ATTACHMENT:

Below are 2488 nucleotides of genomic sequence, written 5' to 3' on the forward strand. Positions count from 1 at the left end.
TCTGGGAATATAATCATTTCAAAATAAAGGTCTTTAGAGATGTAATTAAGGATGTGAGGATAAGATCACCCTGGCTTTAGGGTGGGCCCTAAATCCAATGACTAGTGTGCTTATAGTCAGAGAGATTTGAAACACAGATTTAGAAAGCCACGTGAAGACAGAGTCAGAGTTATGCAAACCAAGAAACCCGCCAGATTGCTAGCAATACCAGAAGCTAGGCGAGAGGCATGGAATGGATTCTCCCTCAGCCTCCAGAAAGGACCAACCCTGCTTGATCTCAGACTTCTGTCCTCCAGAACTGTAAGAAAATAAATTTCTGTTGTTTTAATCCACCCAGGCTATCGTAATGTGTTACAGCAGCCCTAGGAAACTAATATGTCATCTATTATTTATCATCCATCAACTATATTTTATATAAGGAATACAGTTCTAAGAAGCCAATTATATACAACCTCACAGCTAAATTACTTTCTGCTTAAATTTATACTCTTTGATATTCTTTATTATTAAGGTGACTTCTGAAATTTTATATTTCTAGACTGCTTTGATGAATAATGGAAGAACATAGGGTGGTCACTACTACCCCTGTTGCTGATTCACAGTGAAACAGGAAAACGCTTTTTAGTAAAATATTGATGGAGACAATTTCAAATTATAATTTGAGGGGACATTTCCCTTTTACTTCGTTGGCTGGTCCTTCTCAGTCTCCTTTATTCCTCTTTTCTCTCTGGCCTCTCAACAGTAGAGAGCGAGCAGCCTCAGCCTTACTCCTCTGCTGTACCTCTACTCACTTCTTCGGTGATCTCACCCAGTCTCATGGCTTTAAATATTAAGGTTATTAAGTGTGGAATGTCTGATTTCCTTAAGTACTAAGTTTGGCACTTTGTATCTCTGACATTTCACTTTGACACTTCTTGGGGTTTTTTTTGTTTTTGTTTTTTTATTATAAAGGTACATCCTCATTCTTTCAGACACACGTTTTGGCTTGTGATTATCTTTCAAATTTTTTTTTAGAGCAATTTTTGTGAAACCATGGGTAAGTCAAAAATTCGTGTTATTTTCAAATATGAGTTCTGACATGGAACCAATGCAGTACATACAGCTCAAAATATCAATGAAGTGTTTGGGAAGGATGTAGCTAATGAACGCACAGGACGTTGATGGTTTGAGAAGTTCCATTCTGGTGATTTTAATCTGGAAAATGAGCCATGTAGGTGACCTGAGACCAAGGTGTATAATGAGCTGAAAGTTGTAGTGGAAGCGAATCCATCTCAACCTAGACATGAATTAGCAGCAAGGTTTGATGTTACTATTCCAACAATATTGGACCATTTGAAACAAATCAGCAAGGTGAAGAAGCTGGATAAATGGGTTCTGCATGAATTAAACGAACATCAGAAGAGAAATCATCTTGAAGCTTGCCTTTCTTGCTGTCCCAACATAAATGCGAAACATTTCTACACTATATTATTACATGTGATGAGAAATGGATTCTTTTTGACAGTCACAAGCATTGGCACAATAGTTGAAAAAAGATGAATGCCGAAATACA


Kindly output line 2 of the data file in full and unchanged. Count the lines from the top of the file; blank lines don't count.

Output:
TCTGGGAATATAATCATTTCAAAATAAAGGTCTTTAGAGATGTAATTAAGGATGTGAGGATAAGATCACCCTGGCTTTAGGGTGGGCCCTAAATCCAATGACTAGTGTGCTTATAGTCAGAGAGATTTGAAACACAGATTTAGAAAGCCACGTGAAGACAGAGTCAGAGTTATGCAAACCAAGAAACCCGCCAGATTGCTAGCAATACCAGAAGCTAGGCGAGAGGCATGGAATGGATTCTCCCTCAGCCTCCAGAAAGGACCAACCCTGCTTGATCTCAGACTTCTGTCCTCCAGAACTGTAAGAAAATAAATTTCTGTTGTTTTAATCCACCCAGGCTATCGTAATGTGTTACAGCAGCCCTAGGAAACTAATATGTCATCTATTATTTATCATCCATCAACTATATTTTATATAAGGAATACAGTTCTAAGAAGCCAATTATATACAACCTCACAGCTAAATTACTTTCTGCTTAAATTTATACTCTTTGATATTCTTTATTATTAAGGTGACTTCTGAAATTTTATATTTCTAGACTGCTTTGATGAATAATGGAAGAACATAGGGTGGTCACTACTACCCCTGTTGCTGATTCACAGTGAAACAGGAAAACGCTTTTTAGTAAAATATTGATGGAGACAATTTCAAATTATAATTTGAGGGGACATTTCCCTTTTACTTCGTTGGCTGGTCCTTCTCAGTCTCCTTTATTCCTCTTTTCTCTCTGGCCTCTCAACAGTAGAGAGCGAGCAGCCTCAGCCTTACTCCTCTGCTGTACCTCTACTCACTTCTTCGGTGATCTCACCCAGTCTCATGGCTTTAAATATTAAGGTTATTAAGTGTGGAATGTCTGATTTCCTTAAGTACTAAGTTTGGCACTTTGTATCTCTGACATTTCACTTTGACACTTCTTGGGGTTTTTTTTGTTTTTGTTTTTTTATTATAAAGGTACATCCTCATTCTTTCAGACACACGTTTTGGCTTGTGATTATCTTTCAAATTTTTTTTTAGAGCAATTTTTGTGAAACCATGGGTAAGTCAAAAATTCGTGTTATTTTCAAATATGAGTTCTGACATGGAACCAATGCAGTACATACAGCTCAAAATATCAATGAAGTGTTTGGGAAGGATGTAGCTAATGAACGCACAGGACGTTGATGGTTTGAGAAGTTCCATTCTGGTGATTTTAATCTGGAAAATGAGCCATGTAGGTGACCTGAGACCAAGGTGTATAATGAGCTGAAAGTTGTAGTGGAAGCGAATCCATCTCAACCTAGACATGAATTAGCAGCAAGGTTTGATGTTACTATTCCAACAATATTGGACCATTTGAAACAAATCAGCAAGGTGAAGAAGCTGGATAAATGGGTTCTGCATGAATTAAACGAACATCAGAAGAGAAATCATCTTGAAGCTTGCCTTTCTTGCTGTCCCAACATAAATGCGAAACATTTCTACACTATATTATTACATGTGATGAGAAATGGATTCTTTTTGACAGTCACAAGCATTGGCACAATAGTTGAAAAAAGATGAATGCCGAAATACA